Roger Stone exiting the D.C. courthouse. Photo: Mark Wilson via Getty Images

D.C. District Judge Amy Berman Jackson ruled in a hearing Thursday that longtime Trump adviser Roger Stone may no longer speak publicly or post on social media about his case.

"I'm not giving you another chance. I have serious doubts about whether you have learned any lesson at all. From this moment on, the defendant may not speak publicly about the investigation or the case or any of the participants."

The backdrop: Stone on Monday posted an Instagram that appeared to show a crosshairs symbol next to a picture of Judge Jackson, with a caption that described her as an "Obama-appointed judge who dismissed the Benghazi charges against Hillary Clinton." Stone took the witness stand during the hearing and profusely apologized to Judge Jackson, calling the post "a lapse of judgement" caused by extreme stress. Jackson took no pity on Stone, and said she would revoke his bond and detain him if he violates the order.

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Florida reports another daily record for coronavirus deaths

Nurse practitioner Barbara Corral and a research assistant conduct a COVID-19 vaccination study on August 7 in Hollywood, Florida. Photo: Joe Raedle/Getty Images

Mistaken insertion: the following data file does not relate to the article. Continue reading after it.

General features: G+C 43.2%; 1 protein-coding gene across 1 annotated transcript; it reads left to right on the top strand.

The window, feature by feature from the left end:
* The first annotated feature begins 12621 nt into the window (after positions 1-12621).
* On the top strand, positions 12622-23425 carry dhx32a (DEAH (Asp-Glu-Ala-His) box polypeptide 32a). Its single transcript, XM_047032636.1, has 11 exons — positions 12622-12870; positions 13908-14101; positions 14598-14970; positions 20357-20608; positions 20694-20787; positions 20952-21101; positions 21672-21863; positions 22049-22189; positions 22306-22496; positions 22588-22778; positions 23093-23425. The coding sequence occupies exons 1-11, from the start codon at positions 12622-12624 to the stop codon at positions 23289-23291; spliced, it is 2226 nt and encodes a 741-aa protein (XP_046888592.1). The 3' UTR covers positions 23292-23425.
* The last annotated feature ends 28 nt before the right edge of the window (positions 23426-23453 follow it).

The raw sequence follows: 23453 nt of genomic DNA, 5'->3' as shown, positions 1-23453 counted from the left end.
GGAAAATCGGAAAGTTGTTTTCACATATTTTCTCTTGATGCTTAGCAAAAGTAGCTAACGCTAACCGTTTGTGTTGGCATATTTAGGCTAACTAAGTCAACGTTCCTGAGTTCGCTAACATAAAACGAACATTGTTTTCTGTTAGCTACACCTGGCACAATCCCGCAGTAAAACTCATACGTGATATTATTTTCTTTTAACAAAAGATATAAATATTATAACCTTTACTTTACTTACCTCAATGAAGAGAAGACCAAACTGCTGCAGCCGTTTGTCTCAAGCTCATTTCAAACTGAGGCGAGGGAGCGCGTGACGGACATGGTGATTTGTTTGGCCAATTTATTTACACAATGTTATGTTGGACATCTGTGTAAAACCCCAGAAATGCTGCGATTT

Florida's health department on Tuesday reported 276 new coronavirus deaths, surpassing the state's record from July 31.

The big picture: The state also recorded over 5,800 new cases — on the low side for a state that is one of the domestic epicenters for the virus.

Updated 47 mins ago - Politics & Policy

Coronavirus dashboard

Illustration: Annelise Capossela/Axios

  1. Global: Total confirmed cases as of 11:30 a.m. ET: 20,126,452 — Total deaths: 737,285 — Total recoveries: 12,380,410Map.
  2. U.S.: Total confirmed cases as of 11:30 a.m. ET: 5,098,452 — Total deaths: 163,533 — Total recoveries: 1,670,755 — Total tests: 62,513,174Map.
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  4. Axios-Ipsos poll: 1 in 2 has a personal connection to COVID-19.
  5. Business: Moderna reveals it may not hold patent rights for vaccine.
  6. World: New Zealand reports first local cases for 102 days — Why you should be skeptical of Russia's vaccine claims.

Exclusive: Facebook cracks down on political content disguised as local news

Illustration: Eniola Odetunde/Axios

Facebook is rolling out a new policy that will prevent U.S. news publishers with "direct, meaningful ties" to political groups from claiming the news exemption within its political ads authorization process, executives tell Axios.

Why it matters: Since the 2016 election, reporters and researchers have uncovered over 1,200 instances in which political groups use websites disguised as local news outlets to push their point of view to Americans.